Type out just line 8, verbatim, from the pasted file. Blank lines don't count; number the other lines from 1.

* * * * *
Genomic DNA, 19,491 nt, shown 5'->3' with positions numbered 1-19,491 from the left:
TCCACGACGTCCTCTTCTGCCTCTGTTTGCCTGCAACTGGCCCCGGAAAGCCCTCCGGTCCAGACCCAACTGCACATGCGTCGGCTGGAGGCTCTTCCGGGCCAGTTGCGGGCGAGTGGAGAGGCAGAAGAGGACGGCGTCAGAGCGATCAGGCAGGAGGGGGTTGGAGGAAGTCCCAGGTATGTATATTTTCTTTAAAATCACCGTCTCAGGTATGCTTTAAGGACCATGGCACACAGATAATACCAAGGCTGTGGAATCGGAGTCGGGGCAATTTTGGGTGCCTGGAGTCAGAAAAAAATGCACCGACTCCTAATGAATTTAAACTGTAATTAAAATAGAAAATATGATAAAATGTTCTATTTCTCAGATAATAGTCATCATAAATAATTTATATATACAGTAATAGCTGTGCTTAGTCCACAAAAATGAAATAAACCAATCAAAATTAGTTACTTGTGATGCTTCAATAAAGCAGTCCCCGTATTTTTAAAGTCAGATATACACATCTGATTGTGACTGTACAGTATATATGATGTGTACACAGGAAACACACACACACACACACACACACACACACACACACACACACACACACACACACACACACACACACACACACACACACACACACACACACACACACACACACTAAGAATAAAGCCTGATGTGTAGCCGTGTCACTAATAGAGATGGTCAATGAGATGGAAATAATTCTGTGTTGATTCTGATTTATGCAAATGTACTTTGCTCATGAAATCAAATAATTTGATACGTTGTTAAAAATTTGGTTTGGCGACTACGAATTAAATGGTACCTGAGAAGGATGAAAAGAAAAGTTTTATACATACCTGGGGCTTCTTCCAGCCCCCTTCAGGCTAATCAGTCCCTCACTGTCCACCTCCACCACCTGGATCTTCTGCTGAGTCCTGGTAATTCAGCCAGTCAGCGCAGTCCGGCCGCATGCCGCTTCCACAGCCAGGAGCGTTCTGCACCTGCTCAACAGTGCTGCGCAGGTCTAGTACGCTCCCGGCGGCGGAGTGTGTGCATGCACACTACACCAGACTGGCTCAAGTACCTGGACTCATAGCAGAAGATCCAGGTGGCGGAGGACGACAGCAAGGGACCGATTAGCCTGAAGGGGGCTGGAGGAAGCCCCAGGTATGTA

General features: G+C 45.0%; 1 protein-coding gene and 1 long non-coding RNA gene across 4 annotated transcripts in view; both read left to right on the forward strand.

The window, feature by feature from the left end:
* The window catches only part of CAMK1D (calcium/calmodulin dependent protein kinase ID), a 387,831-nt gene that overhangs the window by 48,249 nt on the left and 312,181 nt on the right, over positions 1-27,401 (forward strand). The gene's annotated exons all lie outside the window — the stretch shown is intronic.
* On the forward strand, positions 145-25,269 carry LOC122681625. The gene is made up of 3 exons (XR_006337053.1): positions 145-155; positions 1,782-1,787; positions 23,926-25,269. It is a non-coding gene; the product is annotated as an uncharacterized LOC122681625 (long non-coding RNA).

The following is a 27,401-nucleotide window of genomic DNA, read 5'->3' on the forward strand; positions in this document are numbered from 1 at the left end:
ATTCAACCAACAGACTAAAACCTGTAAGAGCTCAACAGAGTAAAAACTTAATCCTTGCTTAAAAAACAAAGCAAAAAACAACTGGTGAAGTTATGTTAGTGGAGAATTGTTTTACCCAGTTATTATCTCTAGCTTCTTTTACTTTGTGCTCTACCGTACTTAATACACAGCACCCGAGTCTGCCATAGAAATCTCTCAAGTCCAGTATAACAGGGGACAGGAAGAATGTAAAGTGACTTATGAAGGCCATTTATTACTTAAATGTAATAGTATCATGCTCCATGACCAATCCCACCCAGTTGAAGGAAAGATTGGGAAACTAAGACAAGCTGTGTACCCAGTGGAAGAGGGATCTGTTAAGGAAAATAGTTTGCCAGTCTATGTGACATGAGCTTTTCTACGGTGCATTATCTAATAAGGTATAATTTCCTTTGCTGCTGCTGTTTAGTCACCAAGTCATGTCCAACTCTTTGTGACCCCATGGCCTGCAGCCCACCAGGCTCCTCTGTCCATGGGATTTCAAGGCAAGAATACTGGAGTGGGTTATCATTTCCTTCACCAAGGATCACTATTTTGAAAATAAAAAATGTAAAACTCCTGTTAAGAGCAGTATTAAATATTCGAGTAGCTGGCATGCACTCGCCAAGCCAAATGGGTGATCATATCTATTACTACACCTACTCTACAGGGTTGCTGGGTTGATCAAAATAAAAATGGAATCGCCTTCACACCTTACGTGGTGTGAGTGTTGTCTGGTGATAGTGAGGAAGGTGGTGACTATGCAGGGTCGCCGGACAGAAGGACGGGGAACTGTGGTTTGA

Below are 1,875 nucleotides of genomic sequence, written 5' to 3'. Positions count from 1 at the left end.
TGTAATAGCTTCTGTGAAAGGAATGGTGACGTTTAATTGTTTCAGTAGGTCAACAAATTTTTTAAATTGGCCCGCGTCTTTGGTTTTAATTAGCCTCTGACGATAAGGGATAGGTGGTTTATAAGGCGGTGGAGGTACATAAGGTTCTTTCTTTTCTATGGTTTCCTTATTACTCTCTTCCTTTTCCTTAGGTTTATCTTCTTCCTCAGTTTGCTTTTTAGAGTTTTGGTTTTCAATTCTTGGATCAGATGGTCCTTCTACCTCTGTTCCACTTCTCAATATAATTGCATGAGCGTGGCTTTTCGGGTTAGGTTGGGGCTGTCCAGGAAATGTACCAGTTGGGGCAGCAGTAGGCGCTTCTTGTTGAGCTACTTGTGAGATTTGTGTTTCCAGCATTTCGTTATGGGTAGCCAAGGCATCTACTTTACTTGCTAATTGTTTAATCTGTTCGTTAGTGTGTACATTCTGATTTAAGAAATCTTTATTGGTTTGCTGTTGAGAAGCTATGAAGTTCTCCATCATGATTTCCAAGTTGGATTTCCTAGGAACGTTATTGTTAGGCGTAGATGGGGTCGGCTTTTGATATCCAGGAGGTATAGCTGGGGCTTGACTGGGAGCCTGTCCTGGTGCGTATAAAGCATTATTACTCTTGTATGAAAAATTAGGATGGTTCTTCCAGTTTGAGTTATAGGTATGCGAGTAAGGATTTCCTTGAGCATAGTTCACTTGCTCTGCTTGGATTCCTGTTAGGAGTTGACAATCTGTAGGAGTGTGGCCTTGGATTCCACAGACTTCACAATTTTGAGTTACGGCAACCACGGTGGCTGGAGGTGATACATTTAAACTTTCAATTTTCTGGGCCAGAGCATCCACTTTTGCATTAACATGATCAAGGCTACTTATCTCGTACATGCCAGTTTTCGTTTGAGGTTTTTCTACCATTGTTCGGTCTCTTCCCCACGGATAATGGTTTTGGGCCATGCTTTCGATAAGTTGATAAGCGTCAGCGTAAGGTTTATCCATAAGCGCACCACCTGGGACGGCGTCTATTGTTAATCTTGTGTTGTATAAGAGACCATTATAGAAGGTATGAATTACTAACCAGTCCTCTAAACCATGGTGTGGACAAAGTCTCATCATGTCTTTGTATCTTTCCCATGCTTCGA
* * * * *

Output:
ATTCAACCAACAGACTAAAACCTGTAAGAGCTCAACAGAGTAAAAACTTAATCCTTGCTTAAAAAACAAAGCAAAAAACAACTGGTGAAGTTATGTTAGTGGAGAATTGTTTTACCCAGTTATTATCTCTAGCTTCTTTTACTTTGTGCTCTACCGTACTTAATACACAGCACCCGAGTCTGCCATAGAAATCTCTCAAGTCCAGTATAACAGGGGACAGGAAGAATGTAAAGTGACTTATGAAGGCCATTTATTACTTAAATGTAATAGTATCATGCTCCATGACCAATCCCACCCAGTTGAAGGAAAGATTGGGAAACTAAGACAAGCTGTGTACCCAGTGGAAGAGGGATCTGTTAAGGAAAATAGTTTGCCAGTCTATGTGACATGAGCTTTTCTACGGTGCATTATCTAATAAGGTATAATTTCCTTTGCTGCTGCTGTTTAGTCACCAAGTCATGTCCAACTCTTTGTGACCCCATGGCCTGCAGCCCACCAGGCTCCTCTGTCCATGGGATTTCAAGGCAAGAATACTGGAGTGGGTTATCATTTCCTTCACCAAGGATCACTATTTTGAAAATAAAAAATGTAAAACTCCTGTTAAGAGCAGTATTAAATATTCGAGTAGCTGGCATGCACTCGCCAAGCCAAATGGGTGATCATATCTATTACTACACCTACTCTACAGGGTTGCTGGGTTGATCAAAATAAAAATGGAATCGCCTTCACACCTTACGTGGTGTGAGTGTTGTCTGGTGATAGTGAGGAAGGTGGTGACTATGCAGGGTCGCCGGACAGAAGGACGGGGAACTGTGGTTTGA